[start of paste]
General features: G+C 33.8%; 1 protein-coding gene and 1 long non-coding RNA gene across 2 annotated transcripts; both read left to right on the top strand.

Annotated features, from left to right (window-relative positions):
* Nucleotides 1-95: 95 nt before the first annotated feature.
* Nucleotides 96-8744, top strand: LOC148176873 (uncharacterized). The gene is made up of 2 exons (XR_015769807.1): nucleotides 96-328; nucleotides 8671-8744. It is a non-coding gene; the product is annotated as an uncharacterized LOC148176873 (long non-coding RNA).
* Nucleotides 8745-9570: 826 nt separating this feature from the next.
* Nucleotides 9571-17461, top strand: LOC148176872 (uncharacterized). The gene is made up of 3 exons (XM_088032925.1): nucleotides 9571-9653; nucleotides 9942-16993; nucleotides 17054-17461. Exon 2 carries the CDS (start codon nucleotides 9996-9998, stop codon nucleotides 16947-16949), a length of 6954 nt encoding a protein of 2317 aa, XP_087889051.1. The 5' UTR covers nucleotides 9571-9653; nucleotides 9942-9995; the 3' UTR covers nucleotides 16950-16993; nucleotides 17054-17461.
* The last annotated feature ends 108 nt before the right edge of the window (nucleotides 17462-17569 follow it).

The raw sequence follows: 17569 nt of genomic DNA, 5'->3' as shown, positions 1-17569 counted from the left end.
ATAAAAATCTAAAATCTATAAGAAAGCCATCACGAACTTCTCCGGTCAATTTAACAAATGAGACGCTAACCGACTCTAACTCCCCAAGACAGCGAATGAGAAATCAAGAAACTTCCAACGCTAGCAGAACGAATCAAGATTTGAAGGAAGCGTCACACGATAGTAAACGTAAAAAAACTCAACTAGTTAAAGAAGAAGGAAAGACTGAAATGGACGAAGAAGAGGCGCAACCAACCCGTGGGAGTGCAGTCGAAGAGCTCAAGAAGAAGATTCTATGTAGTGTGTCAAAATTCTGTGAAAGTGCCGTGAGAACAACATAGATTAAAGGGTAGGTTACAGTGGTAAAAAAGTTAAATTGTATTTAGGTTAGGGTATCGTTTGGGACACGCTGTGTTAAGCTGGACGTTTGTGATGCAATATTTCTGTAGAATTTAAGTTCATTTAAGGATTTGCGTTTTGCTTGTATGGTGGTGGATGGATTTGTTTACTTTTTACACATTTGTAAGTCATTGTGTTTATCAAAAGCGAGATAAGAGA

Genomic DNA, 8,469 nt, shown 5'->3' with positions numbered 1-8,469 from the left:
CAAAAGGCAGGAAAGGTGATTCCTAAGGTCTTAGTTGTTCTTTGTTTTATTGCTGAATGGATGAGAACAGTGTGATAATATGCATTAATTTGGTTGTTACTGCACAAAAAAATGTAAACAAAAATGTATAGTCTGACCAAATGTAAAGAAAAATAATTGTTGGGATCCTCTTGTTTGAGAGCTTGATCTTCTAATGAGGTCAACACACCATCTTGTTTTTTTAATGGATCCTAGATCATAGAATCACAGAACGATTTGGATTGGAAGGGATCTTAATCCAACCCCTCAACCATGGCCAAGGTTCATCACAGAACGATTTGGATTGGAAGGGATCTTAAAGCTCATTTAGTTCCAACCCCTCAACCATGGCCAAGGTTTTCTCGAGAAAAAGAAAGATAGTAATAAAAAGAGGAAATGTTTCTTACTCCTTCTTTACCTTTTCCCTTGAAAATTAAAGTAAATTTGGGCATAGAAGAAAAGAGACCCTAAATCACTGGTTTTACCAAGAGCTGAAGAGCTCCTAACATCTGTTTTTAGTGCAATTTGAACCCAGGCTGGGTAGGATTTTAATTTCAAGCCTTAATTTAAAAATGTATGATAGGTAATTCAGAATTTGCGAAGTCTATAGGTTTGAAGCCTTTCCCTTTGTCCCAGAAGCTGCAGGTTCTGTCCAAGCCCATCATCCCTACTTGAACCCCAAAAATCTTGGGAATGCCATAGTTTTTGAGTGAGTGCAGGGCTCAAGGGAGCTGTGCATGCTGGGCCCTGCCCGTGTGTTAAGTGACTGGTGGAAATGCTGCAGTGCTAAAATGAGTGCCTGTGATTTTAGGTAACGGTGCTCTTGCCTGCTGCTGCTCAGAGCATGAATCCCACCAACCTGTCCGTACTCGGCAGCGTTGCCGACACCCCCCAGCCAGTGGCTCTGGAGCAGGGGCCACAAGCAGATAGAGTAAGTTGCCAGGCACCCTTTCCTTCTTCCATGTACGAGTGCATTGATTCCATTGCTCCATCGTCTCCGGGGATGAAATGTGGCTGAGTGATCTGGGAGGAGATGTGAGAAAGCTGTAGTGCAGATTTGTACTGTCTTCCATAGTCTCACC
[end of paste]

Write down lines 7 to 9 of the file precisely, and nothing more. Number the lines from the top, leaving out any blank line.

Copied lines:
* The last annotated feature ends 108 nt before the right edge of the window (nucleotides 17462-17569 follow it).

The raw sequence follows: 17569 nt of genomic DNA, 5'->3' as shown, positions 1-17569 counted from the left end.
ATAAAAATCTAAAATCTATAAGAAAGCCATCACGAACTTCTCCGGTCAATTTAACAAATGAGACGCTAACCGACTCTAACTCCCCAAGACAGCGAATGAGAAATCAAGAAACTTCCAACGCTAGCAGAACGAATCAAGATTTGAAGGAAGCGTCACACGATAGTAAACGTAAAAAAACTCAACTAGTTAAAGAAGAAGGAAAGACTGAAATGGACGAAGAAGAGGCGCAACCAACCCGTGGGAGTGCAGTCGAAGAGCTCAAGAAGAAGATTCTATGTAGTGTGTCAAAATTCTGTGAAAGTGCCGTGAGAACAACATAGATTAAAGGGTAGGTTACAGTGGTAAAAAAGTTAAATTGTATTTAGGTTAGGGTATCGTTTGGGACACGCTGTGTTAAGCTGGACGTTTGTGATGCAATATTTCTGTAGAATTTAAGTTCATTTAAGGATTTGCGTTTTGCTTGTATGGTGGTGGATGGATTTGTTTACTTTTTACACATTTGTAAGTCATTGTGTTTATCAAAAGCGAGATAAGAGA